Suppose we have a quantum state $|\Psi\rangle = \alpha|0\rangle + \beta|1\rangle$.According to a measurement operator M, the projective measurement of $|\Psi\rangle$ is given by $\langle\Psi|M|\Psi\rangle$. Is this measurement always bounded between +1 and -1? If it is, why is that?


2 Answers 2


The measurement operators $\{M_i\}$ obey two conditions, firstly they are positive operators, $M_i\geq 0$, which is $\forall |\psi \rangle,\, \langle \psi | M_i |\psi \rangle \geq 0$.

Secondly, they must also obey $\sum_i M_i = I$. We can then deduce that $\langle \psi | M_j |\psi \rangle \leq \sum_i \langle \psi | M_i |\psi \rangle =\langle \psi | \sum_i M_i |\psi \rangle = \langle\psi | I|\psi \rangle =1$. Where the inequality comes from the fact that the sum contains the term on the left and additional non-negative terms.

Putting this all together, we have $0 \leq \langle \psi | M_i |\psi \rangle \leq 1$.

  • $\begingroup$ I don't get your answer... could you go further? $\endgroup$
    – aghin
    Commented Feb 8 at 18:21
  • $\begingroup$ @aghin00, I've added some more details about manipulating the inequality. Was that the part you had issues with? $\endgroup$
    – Ethan
    Commented Feb 9 at 12:07
  • $\begingroup$ I can agree with you that the upper bound is 1, but I don't think your last inequality is correct. If you choose your qubit to be, for example, $|-\rangle$ and your measurement operator X, then by doing a projective measurement you will get -1 as a result $\endgroup$
    – aghin
    Commented Feb 10 at 18:04
  • $\begingroup$ @Ethan the quantum expectation does not need to be limited to measurement operators (i.e. POVMs) for instance it is common to talk about the expectation value $\langle \psi|Z|\psi\rangle$. $\endgroup$
    – Condo
    Commented Feb 12 at 15:36
  • $\begingroup$ I think in the question, $M$ is corresponding to a projective measurement (or more generally a POVM). So that would rule out cases like $Z$ which is not positive. If $Z$ was allowed, then so would $\alpha Z$ and there would be no possible bounds. $\endgroup$
    – Ethan
    Commented Feb 12 at 21:39

The expectation value of an observable is not constrained to be between +1 and -1.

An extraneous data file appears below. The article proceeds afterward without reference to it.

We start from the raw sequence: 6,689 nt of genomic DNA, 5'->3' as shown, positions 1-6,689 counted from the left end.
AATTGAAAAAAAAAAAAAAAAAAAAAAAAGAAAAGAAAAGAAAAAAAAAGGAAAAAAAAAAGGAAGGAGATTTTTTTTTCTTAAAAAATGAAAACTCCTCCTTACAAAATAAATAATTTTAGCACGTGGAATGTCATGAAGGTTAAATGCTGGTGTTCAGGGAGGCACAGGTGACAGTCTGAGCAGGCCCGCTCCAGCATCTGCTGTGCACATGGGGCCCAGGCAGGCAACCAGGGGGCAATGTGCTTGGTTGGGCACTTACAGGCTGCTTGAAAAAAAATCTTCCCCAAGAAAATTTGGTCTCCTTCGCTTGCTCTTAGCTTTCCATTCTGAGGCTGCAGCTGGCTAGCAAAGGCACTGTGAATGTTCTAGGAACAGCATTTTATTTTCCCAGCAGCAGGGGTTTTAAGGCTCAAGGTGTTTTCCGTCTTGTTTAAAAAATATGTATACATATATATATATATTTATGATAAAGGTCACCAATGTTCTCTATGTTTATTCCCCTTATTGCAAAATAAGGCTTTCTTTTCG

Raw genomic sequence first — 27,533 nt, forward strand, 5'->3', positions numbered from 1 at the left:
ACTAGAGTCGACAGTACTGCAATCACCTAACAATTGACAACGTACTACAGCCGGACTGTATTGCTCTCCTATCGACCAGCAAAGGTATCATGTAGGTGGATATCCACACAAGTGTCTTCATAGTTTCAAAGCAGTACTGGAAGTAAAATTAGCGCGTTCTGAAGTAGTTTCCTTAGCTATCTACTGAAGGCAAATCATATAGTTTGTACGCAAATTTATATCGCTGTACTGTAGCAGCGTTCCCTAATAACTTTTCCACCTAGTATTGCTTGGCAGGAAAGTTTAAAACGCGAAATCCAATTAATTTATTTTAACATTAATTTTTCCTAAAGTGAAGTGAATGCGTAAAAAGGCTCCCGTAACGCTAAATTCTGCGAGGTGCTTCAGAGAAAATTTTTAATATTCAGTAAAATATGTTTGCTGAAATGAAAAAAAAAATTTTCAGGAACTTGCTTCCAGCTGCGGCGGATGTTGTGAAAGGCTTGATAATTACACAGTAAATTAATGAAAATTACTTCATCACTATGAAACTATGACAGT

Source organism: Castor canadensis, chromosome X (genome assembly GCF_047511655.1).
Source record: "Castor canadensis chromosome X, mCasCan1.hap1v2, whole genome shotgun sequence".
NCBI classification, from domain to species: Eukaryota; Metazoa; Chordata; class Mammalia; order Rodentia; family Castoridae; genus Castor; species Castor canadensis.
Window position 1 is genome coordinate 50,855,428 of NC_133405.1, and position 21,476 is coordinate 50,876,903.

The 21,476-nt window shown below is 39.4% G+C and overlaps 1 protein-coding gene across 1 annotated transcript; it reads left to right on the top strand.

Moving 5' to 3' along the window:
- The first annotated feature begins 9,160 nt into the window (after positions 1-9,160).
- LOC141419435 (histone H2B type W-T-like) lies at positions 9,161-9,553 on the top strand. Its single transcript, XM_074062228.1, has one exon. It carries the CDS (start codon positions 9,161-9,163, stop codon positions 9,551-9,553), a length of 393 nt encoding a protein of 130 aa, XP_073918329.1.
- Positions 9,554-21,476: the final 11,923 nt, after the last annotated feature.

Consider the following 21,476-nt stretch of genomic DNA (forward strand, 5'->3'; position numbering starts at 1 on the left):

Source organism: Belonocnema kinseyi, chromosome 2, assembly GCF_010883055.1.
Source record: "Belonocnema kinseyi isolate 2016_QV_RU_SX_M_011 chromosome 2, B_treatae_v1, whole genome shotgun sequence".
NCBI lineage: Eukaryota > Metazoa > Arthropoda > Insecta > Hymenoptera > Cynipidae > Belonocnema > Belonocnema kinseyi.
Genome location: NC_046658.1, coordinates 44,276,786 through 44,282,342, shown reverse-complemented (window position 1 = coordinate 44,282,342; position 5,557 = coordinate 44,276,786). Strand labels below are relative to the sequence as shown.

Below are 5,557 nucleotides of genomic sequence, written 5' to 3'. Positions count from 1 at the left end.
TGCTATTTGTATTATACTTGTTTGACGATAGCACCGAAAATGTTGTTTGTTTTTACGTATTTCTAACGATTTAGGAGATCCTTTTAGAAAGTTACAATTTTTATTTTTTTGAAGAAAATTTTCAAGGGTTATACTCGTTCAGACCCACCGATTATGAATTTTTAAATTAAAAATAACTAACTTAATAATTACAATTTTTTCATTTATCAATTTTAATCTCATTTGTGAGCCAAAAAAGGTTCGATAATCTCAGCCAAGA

You can define $M$ to be any observable - i.e. a Hermitian operator. See https://physics.stackexchange.com/questions/27038/what-hermitian-operators-can-be-observables for example. If I have the eigendecomposition $M=\sum_\lambda \lambda |\lambda\rangle \langle \lambda|$, a single measurement value can be any of the $\lambda$ eigenvalues, that will be real due to $M$ being Hermitian.

$\langle \psi | M | \psi \rangle$ will give you the "expectation value" of these eigenvalues, which is a sum of each $\lambda$ weighted with the overlap of the eigenstate $|\lambda \rangle$ and $|\psi\rangle$.


  1. Think of a Hamiltonian, which has energy levels as the eigenvalues. Energy values are not restricted to be between +1 and -1.
  2. You could measure the observable 2Z - it is a perfectly fine observable, and has eigenvalues +2 and -2.
  • $\begingroup$ Maybe it is something about the operators M that I'm missing. In our course it is said that the measurement (projective) of a qubit $|\Psi\rangle$ is always bounded between +1 and -1 $\endgroup$
    – aghin
    Commented Feb 10 at 18:05
  • 2
    $\begingroup$ @aghin00 It is not true that the expectation is always between +1 and -1, unless you have additional assumptions on the matrix $M$. For instance, if you assume that $M=M^*$ and $M^2=I$, sometimes these are called binary observables, and indeed the expectation of such observables is always between $-1$ and $+1$. If you assume $M$ is a projection then you will get a value between 0 and 1. $\endgroup$
    – Condo
    Commented Feb 12 at 15:39
  • 1
    $\begingroup$ @Condo you are right! It was all about the assumptions on the M operator. Thank you! $\endgroup$
    – aghin
    Commented Feb 12 at 17:53

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